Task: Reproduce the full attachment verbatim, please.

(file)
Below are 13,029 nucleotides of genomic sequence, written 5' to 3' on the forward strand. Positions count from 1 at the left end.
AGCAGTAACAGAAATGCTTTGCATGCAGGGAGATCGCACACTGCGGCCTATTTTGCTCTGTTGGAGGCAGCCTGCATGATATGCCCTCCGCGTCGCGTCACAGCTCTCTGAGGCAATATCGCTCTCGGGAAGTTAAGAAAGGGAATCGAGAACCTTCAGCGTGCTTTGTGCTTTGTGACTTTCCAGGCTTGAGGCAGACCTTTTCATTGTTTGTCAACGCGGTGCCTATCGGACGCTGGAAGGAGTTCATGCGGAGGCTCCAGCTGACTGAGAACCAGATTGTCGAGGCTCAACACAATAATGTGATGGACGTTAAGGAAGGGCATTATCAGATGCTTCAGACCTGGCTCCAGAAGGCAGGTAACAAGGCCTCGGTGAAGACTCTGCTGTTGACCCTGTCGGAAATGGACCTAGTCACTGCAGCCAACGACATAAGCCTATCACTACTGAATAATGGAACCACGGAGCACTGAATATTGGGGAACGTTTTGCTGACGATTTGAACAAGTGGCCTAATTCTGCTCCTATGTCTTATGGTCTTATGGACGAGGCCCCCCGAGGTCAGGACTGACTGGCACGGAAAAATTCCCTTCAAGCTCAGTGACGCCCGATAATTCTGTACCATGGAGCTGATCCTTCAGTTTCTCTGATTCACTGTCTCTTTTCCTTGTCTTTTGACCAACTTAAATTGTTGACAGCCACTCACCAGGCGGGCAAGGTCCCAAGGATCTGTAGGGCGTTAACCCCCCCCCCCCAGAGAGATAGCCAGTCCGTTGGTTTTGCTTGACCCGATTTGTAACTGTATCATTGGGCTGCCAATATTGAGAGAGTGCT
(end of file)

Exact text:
Below are 13,029 nucleotides of genomic sequence, written 5' to 3' on the forward strand. Positions count from 1 at the left end.
AGCAGTAACAGAAATGCTTTGCATGCAGGGAGATCGCACACTGCGGCCTATTTTGCTCTGTTGGAGGCAGCCTGCATGATATGCCCTCCGCGTCGCGTCACAGCTCTCTGAGGCAATATCGCTCTCGGGAAGTTAAGAAAGGGAATCGAGAACCTTCAGCGTGCTTTGTGCTTTGTGACTTTCCAGGCTTGAGGCAGACCTTTTCATTGTTTGTCAACGCGGTGCCTATCGGACGCTGGAAGGAGTTCATGCGGAGGCTCCAGCTGACTGAGAACCAGATTGTCGAGGCTCAACACAATAATGTGATGGACGTTAAGGAAGGGCATTATCAGATGCTTCAGACCTGGCTCCAGAAGGCAGGTAACAAGGCCTCGGTGAAGACTCTGCTGTTGACCCTGTCGGAAATGGACCTAGTCACTGCAGCCAACGACATAAGCCTATCACTACTGAATAATGGAACCACGGAGCACTGAATATTGGGGAACGTTTTGCTGACGATTTGAACAAGTGGCCTAATTCTGCTCCTATGTCTTATGGTCTTATGGACGAGGCCCCCCGAGGTCAGGACTGACTGGCACGGAAAAATTCCCTTCAAGCTCAGTGACGCCCGATAATTCTGTACCATGGAGCTGATCCTTCAGTTTCTCTGATTCACTGTCTCTTTTCCTTGTCTTTTGACCAACTTAAATTGTTGACAGCCACTCACCAGGCGGGCAAGGTCCCAAGGATCTGTAGGGCGTTAACCCCCCCCCCCCAGAGAGATAGCCAGTCCGTTGGTTTTGCTTGACCCGATTTGTAACTGTATCATTGGGCTGCCAATATTGAGAGAGTGCT